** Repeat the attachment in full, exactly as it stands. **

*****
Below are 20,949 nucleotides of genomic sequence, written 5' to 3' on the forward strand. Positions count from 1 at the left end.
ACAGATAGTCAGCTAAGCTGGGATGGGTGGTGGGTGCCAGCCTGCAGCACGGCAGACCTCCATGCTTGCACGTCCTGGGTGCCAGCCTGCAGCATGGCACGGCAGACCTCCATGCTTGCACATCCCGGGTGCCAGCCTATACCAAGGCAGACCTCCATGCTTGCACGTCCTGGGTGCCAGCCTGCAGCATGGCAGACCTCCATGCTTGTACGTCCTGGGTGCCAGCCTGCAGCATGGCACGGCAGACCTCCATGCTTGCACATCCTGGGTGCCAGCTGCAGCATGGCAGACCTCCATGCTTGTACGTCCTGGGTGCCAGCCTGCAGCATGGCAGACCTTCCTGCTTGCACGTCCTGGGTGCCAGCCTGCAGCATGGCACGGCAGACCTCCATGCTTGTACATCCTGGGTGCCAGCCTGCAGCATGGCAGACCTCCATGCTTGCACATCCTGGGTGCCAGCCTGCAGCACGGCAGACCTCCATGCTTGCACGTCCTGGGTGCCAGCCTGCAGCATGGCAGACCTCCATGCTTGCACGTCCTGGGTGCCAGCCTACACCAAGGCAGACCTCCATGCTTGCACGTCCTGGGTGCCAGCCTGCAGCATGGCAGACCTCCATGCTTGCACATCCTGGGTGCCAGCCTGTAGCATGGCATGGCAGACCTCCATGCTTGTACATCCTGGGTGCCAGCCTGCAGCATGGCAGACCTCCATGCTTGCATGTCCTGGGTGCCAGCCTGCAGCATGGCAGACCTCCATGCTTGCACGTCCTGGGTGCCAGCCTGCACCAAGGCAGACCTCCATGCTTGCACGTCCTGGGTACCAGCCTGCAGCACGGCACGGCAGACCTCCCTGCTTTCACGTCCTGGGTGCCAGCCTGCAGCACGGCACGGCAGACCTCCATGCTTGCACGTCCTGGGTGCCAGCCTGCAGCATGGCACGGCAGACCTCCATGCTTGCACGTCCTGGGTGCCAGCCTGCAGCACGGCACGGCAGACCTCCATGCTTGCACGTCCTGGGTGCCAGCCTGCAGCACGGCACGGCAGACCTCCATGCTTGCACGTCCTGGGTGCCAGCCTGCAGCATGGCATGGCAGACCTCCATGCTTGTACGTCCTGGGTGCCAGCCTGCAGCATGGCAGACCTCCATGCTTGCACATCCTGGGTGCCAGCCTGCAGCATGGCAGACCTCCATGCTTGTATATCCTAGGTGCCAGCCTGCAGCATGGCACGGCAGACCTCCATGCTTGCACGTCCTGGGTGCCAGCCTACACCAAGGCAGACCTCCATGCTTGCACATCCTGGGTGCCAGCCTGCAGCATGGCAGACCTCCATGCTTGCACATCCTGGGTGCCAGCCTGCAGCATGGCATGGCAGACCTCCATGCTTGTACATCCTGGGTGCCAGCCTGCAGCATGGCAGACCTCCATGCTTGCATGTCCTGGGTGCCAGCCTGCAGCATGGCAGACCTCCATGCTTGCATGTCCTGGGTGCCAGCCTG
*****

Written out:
Below are 20,949 nucleotides of genomic sequence, written 5' to 3' on the forward strand. Positions count from 1 at the left end.
ACAGATAGTCAGCTAAGCTGGGATGGGTGGTGGGTGCCAGCCTGCAGCACGGCAGACCTCCATGCTTGCACGTCCTGGGTGCCAGCCTGCAGCATGGCACGGCAGACCTCCATGCTTGCACATCCCGGGTGCCAGCCTATACCAAGGCAGACCTCCATGCTTGCACGTCCTGGGTGCCAGCCTGCAGCATGGCAGACCTCCATGCTTGTACGTCCTGGGTGCCAGCCTGCAGCATGGCACGGCAGACCTCCATGCTTGCACATCCTGGGTGCCAGCTGCAGCATGGCAGACCTCCATGCTTGTACGTCCTGGGTGCCAGCCTGCAGCATGGCAGACCTTCCTGCTTGCACGTCCTGGGTGCCAGCCTGCAGCATGGCACGGCAGACCTCCATGCTTGTACATCCTGGGTGCCAGCCTGCAGCATGGCAGACCTCCATGCTTGCACATCCTGGGTGCCAGCCTGCAGCACGGCAGACCTCCATGCTTGCACGTCCTGGGTGCCAGCCTGCAGCATGGCAGACCTCCATGCTTGCACGTCCTGGGTGCCAGCCTACACCAAGGCAGACCTCCATGCTTGCACGTCCTGGGTGCCAGCCTGCAGCATGGCAGACCTCCATGCTTGCACATCCTGGGTGCCAGCCTGTAGCATGGCATGGCAGACCTCCATGCTTGTACATCCTGGGTGCCAGCCTGCAGCATGGCAGACCTCCATGCTTGCATGTCCTGGGTGCCAGCCTGCAGCATGGCAGACCTCCATGCTTGCACGTCCTGGGTGCCAGCCTGCACCAAGGCAGACCTCCATGCTTGCACGTCCTGGGTACCAGCCTGCAGCACGGCACGGCAGACCTCCCTGCTTTCACGTCCTGGGTGCCAGCCTGCAGCACGGCACGGCAGACCTCCATGCTTGCACGTCCTGGGTGCCAGCCTGCAGCATGGCACGGCAGACCTCCATGCTTGCACGTCCTGGGTGCCAGCCTGCAGCACGGCACGGCAGACCTCCATGCTTGCACGTCCTGGGTGCCAGCCTGCAGCACGGCACGGCAGACCTCCATGCTTGCACGTCCTGGGTGCCAGCCTGCAGCATGGCATGGCAGACCTCCATGCTTGTACGTCCTGGGTGCCAGCCTGCAGCATGGCAGACCTCCATGCTTGCACATCCTGGGTGCCAGCCTGCAGCATGGCAGACCTCCATGCTTGTATATCCTAGGTGCCAGCCTGCAGCATGGCACGGCAGACCTCCATGCTTGCACGTCCTGGGTGCCAGCCTACACCAAGGCAGACCTCCATGCTTGCACATCCTGGGTGCCAGCCTGCAGCATGGCAGACCTCCATGCTTGCACATCCTGGGTGCCAGCCTGCAGCATGGCATGGCAGACCTCCATGCTTGTACATCCTGGGTGCCAGCCTGCAGCATGGCAGACCTCCATGCTTGCATGTCCTGGGTGCCAGCCTGCAGCATGGCAGACCTCCATGCTTGCATGTCCTGGGTGCCAGCCTG